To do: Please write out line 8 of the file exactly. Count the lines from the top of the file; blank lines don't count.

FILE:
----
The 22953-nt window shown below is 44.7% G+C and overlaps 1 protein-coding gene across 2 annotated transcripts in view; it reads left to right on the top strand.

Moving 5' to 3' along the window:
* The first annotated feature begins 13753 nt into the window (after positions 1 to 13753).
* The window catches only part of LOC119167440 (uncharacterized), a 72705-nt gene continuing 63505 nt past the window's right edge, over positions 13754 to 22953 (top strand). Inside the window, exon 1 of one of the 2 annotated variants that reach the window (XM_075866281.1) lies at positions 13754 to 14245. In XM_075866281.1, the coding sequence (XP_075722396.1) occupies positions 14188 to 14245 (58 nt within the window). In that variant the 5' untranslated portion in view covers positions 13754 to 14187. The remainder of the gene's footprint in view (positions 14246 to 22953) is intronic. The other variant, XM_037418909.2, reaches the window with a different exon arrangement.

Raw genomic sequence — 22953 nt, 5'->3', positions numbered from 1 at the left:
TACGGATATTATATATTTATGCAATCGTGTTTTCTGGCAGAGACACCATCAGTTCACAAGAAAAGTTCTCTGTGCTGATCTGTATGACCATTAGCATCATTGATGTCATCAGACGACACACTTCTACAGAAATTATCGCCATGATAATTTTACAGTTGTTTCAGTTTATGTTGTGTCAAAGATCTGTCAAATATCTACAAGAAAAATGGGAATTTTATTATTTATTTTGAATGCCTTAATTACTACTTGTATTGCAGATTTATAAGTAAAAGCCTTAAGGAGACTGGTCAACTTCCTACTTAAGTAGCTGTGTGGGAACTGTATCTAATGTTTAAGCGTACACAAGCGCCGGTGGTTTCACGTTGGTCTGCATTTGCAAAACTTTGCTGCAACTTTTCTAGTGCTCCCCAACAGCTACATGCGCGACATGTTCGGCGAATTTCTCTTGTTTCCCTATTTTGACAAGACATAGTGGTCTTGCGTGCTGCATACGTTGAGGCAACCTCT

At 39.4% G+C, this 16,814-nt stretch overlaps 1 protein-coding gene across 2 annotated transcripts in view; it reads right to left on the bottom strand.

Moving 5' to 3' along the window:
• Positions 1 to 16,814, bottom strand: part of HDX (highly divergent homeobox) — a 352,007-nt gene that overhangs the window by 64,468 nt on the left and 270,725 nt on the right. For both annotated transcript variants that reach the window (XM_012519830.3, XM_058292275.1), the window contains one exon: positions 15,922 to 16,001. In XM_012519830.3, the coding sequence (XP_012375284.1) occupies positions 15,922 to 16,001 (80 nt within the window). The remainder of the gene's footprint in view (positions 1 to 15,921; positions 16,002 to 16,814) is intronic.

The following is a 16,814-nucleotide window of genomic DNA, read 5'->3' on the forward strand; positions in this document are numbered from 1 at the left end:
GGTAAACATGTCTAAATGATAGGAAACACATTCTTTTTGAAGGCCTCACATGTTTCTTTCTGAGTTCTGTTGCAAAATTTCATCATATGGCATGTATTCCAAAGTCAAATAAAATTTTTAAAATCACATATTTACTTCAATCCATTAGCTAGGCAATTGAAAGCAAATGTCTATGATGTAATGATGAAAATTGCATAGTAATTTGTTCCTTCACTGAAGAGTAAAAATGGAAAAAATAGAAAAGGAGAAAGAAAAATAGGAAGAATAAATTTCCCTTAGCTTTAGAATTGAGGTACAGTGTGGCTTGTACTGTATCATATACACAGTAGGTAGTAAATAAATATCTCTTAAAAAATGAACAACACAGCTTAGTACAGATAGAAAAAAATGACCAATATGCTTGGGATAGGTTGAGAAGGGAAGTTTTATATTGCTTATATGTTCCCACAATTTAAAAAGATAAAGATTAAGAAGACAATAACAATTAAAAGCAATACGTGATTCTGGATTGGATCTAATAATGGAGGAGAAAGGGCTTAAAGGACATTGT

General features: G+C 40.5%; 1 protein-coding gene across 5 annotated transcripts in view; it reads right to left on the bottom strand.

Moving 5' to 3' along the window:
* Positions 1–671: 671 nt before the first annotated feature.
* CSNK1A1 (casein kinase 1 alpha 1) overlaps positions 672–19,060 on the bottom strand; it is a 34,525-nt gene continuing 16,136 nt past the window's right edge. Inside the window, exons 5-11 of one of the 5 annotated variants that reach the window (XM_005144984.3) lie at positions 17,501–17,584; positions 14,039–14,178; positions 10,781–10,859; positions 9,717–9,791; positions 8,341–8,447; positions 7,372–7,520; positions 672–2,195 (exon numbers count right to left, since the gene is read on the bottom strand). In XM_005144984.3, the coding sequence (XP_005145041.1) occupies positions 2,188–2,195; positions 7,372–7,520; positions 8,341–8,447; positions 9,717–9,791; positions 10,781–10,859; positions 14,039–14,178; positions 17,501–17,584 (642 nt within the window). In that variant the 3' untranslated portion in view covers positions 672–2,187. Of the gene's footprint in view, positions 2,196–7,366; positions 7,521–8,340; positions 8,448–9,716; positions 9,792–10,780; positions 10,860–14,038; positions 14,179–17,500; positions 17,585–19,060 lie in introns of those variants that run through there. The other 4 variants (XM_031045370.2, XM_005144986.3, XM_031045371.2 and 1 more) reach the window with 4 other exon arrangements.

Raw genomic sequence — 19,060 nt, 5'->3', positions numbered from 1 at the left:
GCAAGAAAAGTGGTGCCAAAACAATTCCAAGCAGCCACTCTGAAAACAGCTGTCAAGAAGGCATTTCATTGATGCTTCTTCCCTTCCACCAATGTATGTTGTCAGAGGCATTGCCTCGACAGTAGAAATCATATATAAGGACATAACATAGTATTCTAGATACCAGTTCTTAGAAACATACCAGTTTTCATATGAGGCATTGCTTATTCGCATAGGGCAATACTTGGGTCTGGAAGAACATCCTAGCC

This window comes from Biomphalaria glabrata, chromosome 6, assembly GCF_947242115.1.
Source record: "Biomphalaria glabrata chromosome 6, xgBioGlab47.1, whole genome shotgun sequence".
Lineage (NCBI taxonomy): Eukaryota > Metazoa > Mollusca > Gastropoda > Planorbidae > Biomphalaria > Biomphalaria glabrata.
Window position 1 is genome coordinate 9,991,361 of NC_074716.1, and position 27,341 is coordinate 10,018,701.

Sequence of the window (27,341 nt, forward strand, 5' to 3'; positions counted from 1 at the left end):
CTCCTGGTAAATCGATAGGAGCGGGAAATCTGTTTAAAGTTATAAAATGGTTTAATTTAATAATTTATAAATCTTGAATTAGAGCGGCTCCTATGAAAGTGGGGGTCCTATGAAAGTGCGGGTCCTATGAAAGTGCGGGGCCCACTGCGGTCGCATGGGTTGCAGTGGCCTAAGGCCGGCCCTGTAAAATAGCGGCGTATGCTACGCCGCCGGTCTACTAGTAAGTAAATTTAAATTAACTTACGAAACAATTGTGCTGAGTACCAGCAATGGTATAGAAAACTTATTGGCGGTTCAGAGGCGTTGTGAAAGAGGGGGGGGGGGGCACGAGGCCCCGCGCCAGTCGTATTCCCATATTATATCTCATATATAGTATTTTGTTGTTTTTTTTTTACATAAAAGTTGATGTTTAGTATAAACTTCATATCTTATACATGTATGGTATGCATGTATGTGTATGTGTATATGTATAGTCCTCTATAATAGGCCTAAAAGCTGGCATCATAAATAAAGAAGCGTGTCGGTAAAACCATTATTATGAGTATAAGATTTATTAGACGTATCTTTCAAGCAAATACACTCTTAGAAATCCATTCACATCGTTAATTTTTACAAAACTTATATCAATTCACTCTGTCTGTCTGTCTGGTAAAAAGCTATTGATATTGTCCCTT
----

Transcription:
Moving 5' to 3' along the window: